I think I found something more pathetic than Clintonites who blame Bernie Sanders for her loss; Blairites who refuse to admit that Labour is having a good night.

Stay sane out there.



  1. Also: Clintonites who don’t want to admit Labour is having a good night (“they still lost! Would you be happy if the Dems lost with 3%?”) because they still have a grudge against Bernie Sanders.


  2. Corbyn had a great night. I’m excessively relieved that his long standing poll numbers before the election weren’t predictive. Figuring out exactly what happened and how to get from where we are to power is challenging. Theresa May deserves a lot of credit as well 🙂

    There’s some potential useful points to compare, carefully, with US politics. I think both Sanders and Corbyn show that pretty left (considerably more left that has been standard) people and policies are not electoral poison. Getting young people to turn out is possible, but there are limits to what that can do. We apparently missed some pickups because we didn’t target them…which goes back to whether compete everywhere or compete harder in targeted areas is better.

    I’m still waiting on the cross tabs for traditional Labour voters. Labour did poorly in Scotland (while the conservatives did incredibl well). The progressive parties are still a fair bit off a majority of seats, even with the lib dems.

    I didn’t see many people (or “blairites”) saying that Corbyn didn’t have a good night…the party is lining up, even the most centrist and canonically Blairite. It’s worth remembering that Corbyn did perform in the same space as the last two Labor leaders (bit better, but Brown was going for a fourth term and Miliabend was facing a strong Cameron and a populace still believing in austerity).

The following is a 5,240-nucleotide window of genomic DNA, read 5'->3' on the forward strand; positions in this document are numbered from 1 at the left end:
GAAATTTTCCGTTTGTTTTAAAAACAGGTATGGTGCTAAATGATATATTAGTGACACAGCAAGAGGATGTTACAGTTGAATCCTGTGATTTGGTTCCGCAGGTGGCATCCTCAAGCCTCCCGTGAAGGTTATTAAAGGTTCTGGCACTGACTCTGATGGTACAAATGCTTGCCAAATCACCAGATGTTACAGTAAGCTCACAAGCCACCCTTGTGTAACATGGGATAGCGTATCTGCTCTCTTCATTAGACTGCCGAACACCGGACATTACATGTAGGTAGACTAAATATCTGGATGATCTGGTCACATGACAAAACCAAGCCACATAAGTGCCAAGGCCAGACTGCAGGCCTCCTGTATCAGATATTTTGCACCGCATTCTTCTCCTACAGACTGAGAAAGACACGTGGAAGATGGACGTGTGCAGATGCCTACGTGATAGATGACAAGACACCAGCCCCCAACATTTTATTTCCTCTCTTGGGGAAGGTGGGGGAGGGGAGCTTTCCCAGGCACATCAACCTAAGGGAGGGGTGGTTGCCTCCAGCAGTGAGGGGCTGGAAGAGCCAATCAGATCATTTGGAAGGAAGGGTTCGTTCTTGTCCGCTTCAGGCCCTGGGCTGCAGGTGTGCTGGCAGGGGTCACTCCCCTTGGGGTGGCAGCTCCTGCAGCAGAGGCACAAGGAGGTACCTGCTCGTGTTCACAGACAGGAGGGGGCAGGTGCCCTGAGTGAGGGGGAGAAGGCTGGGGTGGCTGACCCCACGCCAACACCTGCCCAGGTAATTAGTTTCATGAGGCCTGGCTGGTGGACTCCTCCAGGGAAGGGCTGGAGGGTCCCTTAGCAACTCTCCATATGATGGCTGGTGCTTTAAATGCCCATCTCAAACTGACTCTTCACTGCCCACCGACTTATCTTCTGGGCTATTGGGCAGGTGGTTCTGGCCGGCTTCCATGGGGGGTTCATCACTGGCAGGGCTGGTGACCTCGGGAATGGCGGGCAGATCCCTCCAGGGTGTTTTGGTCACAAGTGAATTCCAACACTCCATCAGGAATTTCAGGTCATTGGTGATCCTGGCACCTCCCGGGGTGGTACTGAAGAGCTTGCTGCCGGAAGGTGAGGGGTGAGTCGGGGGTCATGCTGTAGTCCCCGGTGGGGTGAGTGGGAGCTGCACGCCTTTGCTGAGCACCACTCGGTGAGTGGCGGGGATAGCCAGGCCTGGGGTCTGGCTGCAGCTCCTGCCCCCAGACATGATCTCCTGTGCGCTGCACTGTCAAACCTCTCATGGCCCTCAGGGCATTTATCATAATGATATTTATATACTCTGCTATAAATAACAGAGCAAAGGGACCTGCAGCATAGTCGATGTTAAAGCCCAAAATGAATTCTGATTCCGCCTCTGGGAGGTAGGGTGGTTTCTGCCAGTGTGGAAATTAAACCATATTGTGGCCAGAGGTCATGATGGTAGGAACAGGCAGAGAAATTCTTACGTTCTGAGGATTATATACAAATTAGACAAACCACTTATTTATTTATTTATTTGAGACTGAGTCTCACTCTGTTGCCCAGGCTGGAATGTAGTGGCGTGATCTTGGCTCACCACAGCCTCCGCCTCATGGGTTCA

Now success may breed success. I hope so. I’m still mad at Corbyn about Brexit (madder even since this campaign showed that he *can* campaign) and probably always will be. But needs must. And getting the Tories out is a big need.


    • To be fair, the pollsters themselves seem cognizant that they have a problem.

      I have a number of points of objection to Corbyn. But as you say, those can wait. It is more important that the Tories lose. The thing is, I feel that way a bit about the internet-party struggle as well. Better Corbyn than the best of the austerity Labourites. The party needs to shift. To be shifted.


  3. Oh, the corrective to the useful corrective (i.e., that we didn’t win power even with the good night and figuring out he route to power isn’t obvious…getting a bit better but still in the ballpark of our other losses doesn’t mean the last leg will be easy!) is that this was a battle, not the war.

    UK elections, even with the fixed term act, aren’t fixed. So unlike the US…where there is a period of power after the election…we could have another election real soon. With a hung parliament it’s even more likely.

    So May handed us a dagger, and Corbyn struck. She (and the Tories) may not be dead *yet*, but they are still bleeding.

    It’s good to remember that we’re not there yet, but it’s just wrong to characterise it as a simple loss. For the *left* it’s a big victory (i.e., showing that left politics aren’t poison), but for *Labour* it’s “just” a good step.

    (Of course, May would never have called the election on a “normal” Labour leader.)


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